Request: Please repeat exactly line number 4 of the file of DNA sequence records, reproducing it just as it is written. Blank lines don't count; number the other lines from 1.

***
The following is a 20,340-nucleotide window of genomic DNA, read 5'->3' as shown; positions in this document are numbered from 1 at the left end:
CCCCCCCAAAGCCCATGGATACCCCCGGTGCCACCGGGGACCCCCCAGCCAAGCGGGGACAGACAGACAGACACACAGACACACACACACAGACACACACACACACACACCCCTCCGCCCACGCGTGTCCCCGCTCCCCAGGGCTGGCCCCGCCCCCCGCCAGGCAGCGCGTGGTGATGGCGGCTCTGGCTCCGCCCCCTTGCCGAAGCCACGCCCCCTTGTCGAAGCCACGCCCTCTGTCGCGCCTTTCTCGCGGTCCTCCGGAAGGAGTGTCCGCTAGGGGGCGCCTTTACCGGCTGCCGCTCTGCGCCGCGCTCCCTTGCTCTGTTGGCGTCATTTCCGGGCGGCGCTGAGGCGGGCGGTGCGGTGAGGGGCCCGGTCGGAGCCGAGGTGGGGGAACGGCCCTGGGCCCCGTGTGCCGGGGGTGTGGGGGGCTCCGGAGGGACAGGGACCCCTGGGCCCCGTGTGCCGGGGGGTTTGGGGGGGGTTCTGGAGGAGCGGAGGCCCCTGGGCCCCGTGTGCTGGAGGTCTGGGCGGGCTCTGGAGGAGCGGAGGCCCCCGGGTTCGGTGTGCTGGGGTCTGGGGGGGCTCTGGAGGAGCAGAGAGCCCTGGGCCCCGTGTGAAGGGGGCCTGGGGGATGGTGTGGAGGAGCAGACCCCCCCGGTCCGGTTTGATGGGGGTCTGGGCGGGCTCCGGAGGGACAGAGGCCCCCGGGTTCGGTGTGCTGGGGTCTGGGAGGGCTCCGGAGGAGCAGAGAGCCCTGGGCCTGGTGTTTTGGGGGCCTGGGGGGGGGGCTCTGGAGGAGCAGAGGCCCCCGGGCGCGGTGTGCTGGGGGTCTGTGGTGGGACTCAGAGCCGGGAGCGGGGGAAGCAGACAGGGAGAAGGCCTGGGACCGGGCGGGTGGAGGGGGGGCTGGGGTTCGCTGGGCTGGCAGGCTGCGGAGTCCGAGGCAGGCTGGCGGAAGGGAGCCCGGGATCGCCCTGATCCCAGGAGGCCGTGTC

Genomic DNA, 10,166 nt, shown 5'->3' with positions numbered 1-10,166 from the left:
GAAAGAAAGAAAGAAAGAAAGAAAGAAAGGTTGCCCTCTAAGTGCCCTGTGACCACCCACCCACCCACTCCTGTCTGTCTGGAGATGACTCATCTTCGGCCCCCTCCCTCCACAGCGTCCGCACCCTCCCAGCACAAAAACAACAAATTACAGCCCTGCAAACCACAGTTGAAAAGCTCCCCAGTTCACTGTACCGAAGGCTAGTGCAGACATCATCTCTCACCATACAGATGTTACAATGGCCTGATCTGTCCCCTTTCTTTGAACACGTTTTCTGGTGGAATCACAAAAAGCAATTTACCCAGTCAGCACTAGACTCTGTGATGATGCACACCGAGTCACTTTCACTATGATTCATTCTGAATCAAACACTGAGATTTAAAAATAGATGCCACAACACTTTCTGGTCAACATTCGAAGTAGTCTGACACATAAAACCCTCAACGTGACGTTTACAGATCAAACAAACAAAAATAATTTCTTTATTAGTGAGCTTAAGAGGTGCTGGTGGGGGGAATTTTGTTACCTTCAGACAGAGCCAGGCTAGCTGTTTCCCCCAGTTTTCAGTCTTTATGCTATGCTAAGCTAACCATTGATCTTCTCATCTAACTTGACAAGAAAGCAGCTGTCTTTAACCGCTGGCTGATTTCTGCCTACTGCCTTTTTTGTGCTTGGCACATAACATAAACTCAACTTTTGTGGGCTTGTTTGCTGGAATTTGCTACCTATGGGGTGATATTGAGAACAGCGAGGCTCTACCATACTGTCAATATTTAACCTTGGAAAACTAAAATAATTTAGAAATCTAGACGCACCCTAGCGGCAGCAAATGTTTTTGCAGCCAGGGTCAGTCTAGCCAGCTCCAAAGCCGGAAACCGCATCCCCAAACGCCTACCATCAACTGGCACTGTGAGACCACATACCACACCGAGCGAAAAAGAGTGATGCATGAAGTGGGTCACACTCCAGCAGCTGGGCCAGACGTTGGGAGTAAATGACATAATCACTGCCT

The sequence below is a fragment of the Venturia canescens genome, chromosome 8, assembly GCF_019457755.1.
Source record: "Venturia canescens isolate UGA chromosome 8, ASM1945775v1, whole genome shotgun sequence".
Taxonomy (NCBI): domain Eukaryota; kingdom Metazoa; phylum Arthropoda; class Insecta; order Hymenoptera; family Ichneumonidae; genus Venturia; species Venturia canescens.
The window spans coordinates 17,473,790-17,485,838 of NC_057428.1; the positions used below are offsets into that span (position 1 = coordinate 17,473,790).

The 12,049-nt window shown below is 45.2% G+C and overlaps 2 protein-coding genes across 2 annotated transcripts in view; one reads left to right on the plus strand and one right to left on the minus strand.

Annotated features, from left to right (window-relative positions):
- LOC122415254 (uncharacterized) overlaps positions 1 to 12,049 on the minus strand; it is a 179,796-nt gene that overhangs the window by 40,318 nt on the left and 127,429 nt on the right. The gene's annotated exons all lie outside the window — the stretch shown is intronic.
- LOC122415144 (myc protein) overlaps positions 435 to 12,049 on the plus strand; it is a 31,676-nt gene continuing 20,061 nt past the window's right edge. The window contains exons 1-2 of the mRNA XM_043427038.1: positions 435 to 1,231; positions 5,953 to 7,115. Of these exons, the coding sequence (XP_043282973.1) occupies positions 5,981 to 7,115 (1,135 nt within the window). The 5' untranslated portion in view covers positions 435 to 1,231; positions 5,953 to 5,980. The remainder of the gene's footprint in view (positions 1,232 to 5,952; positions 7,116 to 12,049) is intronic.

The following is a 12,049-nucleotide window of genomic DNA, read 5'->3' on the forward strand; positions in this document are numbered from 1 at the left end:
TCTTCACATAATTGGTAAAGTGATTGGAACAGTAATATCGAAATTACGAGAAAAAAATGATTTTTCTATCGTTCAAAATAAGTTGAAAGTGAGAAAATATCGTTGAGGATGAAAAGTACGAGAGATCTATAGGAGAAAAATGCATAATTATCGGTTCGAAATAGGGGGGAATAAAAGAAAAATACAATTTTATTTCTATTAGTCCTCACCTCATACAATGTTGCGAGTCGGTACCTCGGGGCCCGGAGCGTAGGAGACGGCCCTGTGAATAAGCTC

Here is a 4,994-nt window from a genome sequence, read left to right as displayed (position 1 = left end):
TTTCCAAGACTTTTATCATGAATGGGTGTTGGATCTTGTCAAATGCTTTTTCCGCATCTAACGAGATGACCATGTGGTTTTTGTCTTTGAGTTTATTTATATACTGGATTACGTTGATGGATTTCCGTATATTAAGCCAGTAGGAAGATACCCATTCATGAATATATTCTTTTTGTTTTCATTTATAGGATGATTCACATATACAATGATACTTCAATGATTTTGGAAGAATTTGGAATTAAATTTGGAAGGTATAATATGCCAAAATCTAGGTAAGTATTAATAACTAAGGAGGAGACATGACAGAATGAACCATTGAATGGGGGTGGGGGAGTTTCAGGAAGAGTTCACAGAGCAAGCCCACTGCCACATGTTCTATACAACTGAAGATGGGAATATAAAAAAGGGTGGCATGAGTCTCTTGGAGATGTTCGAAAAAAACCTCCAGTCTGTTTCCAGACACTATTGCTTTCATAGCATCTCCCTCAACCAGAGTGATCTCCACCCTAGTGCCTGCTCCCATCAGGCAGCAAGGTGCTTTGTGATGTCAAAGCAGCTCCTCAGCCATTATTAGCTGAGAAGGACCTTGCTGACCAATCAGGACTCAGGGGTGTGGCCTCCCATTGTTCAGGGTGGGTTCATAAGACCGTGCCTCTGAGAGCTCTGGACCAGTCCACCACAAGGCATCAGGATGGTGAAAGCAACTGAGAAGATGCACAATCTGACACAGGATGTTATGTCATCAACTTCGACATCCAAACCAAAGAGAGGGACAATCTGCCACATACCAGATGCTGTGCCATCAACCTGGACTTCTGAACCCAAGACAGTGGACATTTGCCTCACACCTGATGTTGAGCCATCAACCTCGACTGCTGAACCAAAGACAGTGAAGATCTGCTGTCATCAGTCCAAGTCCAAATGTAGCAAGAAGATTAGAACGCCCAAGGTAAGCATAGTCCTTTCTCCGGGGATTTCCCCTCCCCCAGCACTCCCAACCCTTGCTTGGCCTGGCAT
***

GAAAGAAAGAAAGAAAGAAAGAAAGAAAGGTTGCCCTCTAAGTGCCCTGTGACCACCCACCCACCCACTCCTGTCTGTCTGGAGATGACTCATCTTCGGCCCCCTCCCTCCACAGCGTCCGCACCCTCCCAGCACAAAAACAACAAATTACAGCCCTGCAAACCACAGTTGAAAAGCTCCCCAGTTCACTGTACCGAAGGCTAGTGCAGACATCATCTCTCACCATACAGATGTTACAATGGCCTGATCTGTCCCCTTTCTTTGAACACGTTTTCTGGTGGAATCACAAAAAGCAATTTACCCAGTCAGCACTAGACTCTGTGATGATGCACACCGAGTCACTTTCACTATGATTCATTCTGAATCAAACACTGAGATTTAAAAATAGATGCCACAACACTTTCTGGTCAACATTCGAAGTAGTCTGACACATAAAACCCTCAACGTGACGTTTACAGATCAAACAAACAAAAATAATTTCTTTATTAGTGAGCTTAAGAGGTGCTGGTGGGGGGAATTTTGTTACCTTCAGACAGAGCCAGGCTAGCTGTTTCCCCCAGTTTTCAGTCTTTATGCTATGCTAAGCTAACCATTGATCTTCTCATCTAACTTGACAAGAAAGCAGCTGTCTTTAACCGCTGGCTGATTTCTGCCTACTGCCTTTTTTGTGCTTGGCACATAACATAAACTCAACTTTTGTGGGCTTGTTTGCTGGAATTTGCTACCTATGGGGTGATATTGAGAACAGCGAGGCTCTACCATACTGTCAATATTTAACCTTGGAAAACTAAAATAATTTAGAAATCTAGACGCACCCTAGCGGCAGCAAATGTTTTTGCAGCCAGGGTCAGTCTAGCCAGCTCCAAAGCCGGAAACCGCATCCCCAAACGCCTACCATCAACTGGCACTGTGAGACCACATACCACACCGAGCGAAAAAGAGTGATGCATGAAGTGGGTCACACTCCAGCAGCTGGGCCAGACGTTGGGAGTAAATGACATAATCACTGCCT